An example of where the golden ratio is found on earth is in the Pyramids. If the base of the pyramid is considered to be 1 unit, then its sides are calculated to be 1.618 units and the height is the square root of 1.618 units tall. The golden ratio is also frequently found in nature, particularly in flowers and trees. For example, the number of petals in a flower follows the Fibonacci sequence: Lily has 3 petals, buttercups have 5 petals, and chicory has 21 petals. All of the number of petals in different flowers are all just numbers found in the Fibonacci sequence. Each petal is placed at 0.618 per turn to allow for the maximum exposure to sunlight. In addition to that,  the number of seeds in a sunflower is arranged in a spiral shape and when the spirals are counted, the total also matched a Fibonacci number.

Spirals found in sunflowers


Similar patterns are found in  fruits and vegetables such as pineapple and cauliflower. Shells, spiral galaxies and hurricanes also seemed to contain the golden ratio when  put into a “golden rectangle”. A golden rectangle is a rectangle whose side lengths are in the golden ratio.

Golden ratio found in space


Last but not least, the golden ratio is found also in the human face.  People whose face proportionality approached 1.618 are deemed more attractive- although every person’s body is different, the average across different populations still tend towards the golden ratio.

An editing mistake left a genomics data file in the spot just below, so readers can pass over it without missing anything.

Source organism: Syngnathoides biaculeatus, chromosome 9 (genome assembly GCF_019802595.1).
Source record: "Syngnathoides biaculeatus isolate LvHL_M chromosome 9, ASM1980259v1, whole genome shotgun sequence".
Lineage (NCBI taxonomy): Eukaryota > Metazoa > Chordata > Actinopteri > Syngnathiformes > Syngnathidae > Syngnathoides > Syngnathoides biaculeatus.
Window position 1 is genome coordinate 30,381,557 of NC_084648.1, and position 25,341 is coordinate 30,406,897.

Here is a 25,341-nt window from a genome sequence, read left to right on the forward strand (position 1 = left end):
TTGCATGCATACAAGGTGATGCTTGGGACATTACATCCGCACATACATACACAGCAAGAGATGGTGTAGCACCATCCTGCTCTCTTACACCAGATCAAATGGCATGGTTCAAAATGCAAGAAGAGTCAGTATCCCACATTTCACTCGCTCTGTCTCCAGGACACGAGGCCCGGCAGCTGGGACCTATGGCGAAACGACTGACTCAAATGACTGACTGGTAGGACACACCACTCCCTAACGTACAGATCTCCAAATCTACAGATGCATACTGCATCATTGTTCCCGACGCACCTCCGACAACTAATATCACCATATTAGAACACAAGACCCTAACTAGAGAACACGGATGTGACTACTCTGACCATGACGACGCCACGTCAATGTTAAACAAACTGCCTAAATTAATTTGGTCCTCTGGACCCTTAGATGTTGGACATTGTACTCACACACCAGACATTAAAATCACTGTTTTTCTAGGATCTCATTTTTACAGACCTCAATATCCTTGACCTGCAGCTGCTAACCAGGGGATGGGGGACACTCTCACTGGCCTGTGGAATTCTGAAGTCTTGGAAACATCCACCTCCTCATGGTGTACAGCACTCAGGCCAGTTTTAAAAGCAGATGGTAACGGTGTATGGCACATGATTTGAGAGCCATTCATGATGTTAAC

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Posted by Jean Wang

Do you have Trypophobia?

Trypophobia is an irrational fear of holes. Many people have never heard of the word trypophobia, but a simple search online will tell you that it is actually quite a common fear. We are surrounded by holes in our daily lives, such as the pores on our skin or the holes on clothes, but no one really has a fear of those. Trypophobia does not mean the fear of any hole, but refers specifically to a cluster of holes. Many things found in nature such as honeycombs, and lotus seed pods may strike a feeling of disgust in some people.


A sea creature full of holes

However, there has been debates going on about if trypophobia is a real phobia. A study was done by two researchers who monitored the brain activities of patients using an image scan and found extreme brain activities whenever the participants saw an object with a cluster of holes. Many scientists still disregard trypophobia as an actual phobia because they believe people just feel discomfort based on what they see, and are not experiencing actual fear. A phobia by definition is an extreme or irrational fear of or aversion to something. Meanwhile, other scientists believe that people are just influenced by others who have some discomfort when seeing clusters of holes and end up believing they as well have trypophobia


Although scientists are not quite sure about the cause of trypophobia, they have hypothesized that it may have an evolutionary basis. They compared pictures of clusters of holes and found that it resembled spots  found on poisonous animals.   However, trypophobia is still not very well known, so more research must be done in order to come to a conclusion.  Currently, it is not considered to be an official phobia by many Psychological associations and is not written in books regarding mental disorders.


-Jean Wang

Lotus Seeds

Lotus Seeds